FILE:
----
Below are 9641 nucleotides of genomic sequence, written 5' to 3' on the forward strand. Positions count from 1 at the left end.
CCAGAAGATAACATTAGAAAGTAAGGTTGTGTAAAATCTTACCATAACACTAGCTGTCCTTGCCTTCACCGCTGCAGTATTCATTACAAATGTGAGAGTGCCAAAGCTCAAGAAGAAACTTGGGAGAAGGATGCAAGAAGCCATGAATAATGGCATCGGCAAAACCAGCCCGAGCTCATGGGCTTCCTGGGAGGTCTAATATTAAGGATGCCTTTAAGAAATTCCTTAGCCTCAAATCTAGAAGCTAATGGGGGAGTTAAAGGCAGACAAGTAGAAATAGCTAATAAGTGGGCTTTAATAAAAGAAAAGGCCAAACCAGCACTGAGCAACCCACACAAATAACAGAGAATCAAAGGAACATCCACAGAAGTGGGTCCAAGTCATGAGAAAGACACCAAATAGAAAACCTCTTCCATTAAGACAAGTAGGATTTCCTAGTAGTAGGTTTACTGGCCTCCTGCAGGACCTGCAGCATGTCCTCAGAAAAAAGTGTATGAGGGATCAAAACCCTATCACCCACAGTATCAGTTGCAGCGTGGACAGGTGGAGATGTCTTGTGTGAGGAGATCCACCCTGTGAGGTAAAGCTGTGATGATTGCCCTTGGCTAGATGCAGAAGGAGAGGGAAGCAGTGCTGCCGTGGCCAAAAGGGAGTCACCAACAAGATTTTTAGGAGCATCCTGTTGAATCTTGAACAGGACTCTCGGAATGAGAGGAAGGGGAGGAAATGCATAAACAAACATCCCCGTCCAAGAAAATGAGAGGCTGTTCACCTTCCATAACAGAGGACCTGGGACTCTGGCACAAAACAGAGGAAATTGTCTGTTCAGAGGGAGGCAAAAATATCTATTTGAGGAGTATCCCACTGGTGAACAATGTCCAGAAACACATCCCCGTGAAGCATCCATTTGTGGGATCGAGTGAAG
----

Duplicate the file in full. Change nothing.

Below are 9641 nucleotides of genomic sequence, written 5' to 3' on the forward strand. Positions count from 1 at the left end.
CCAGAAGATAACATTAGAAAGTAAGGTTGTGTAAAATCTTACCATAACACTAGCTGTCCTTGCCTTCACCGCTGCAGTATTCATTACAAATGTGAGAGTGCCAAAGCTCAAGAAGAAACTTGGGAGAAGGATGCAAGAAGCCATGAATAATGGCATCGGCAAAACCAGCCCGAGCTCATGGGCTTCCTGGGAGGTCTAATATTAAGGATGCCTTTAAGAAATTCCTTAGCCTCAAATCTAGAAGCTAATGGGGGAGTTAAAGGCAGACAAGTAGAAATAGCTAATAAGTGGGCTTTAATAAAAGAAAAGGCCAAACCAGCACTGAGCAACCCACACAAATAACAGAGAATCAAAGGAACATCCACAGAAGTGGGTCCAAGTCATGAGAAAGACACCAAATAGAAAACCTCTTCCATTAAGACAAGTAGGATTTCCTAGTAGTAGGTTTACTGGCCTCCTGCAGGACCTGCAGCATGTCCTCAGAAAAAAGTGTATGAGGGATCAAAACCCTATCACCCACAGTATCAGTTGCAGCGTGGACAGGTGGAGATGTCTTGTGTGAGGAGATCCACCCTGTGAGGTAAAGCTGTGATGATTGCCCTTGGCTAGATGCAGAAGGAGAGGGAAGCAGTGCTGCCGTGGCCAAAAGGGAGTCACCAACAAGATTTTTAGGAGCATCCTGTTGAATCTTGAACAGGACTCTCGGAATGAGAGGAAGGGGAGGAAATGCATAAACAAACATCCCCGTCCAAGAAAATGAGAGGCTGTTCACCTTCCATAACAGAGGACCTGGGACTCTGGCACAAAACAGAGGAAATTGTCTGTTCAGAGGGAGGCAAAAATATCTATTTGAGGAGTATCCCACTGGTGAACAATGTCCAGAAACACATCCCCGTGAAGCATCCATTTGTGGGATCGAGTGAAG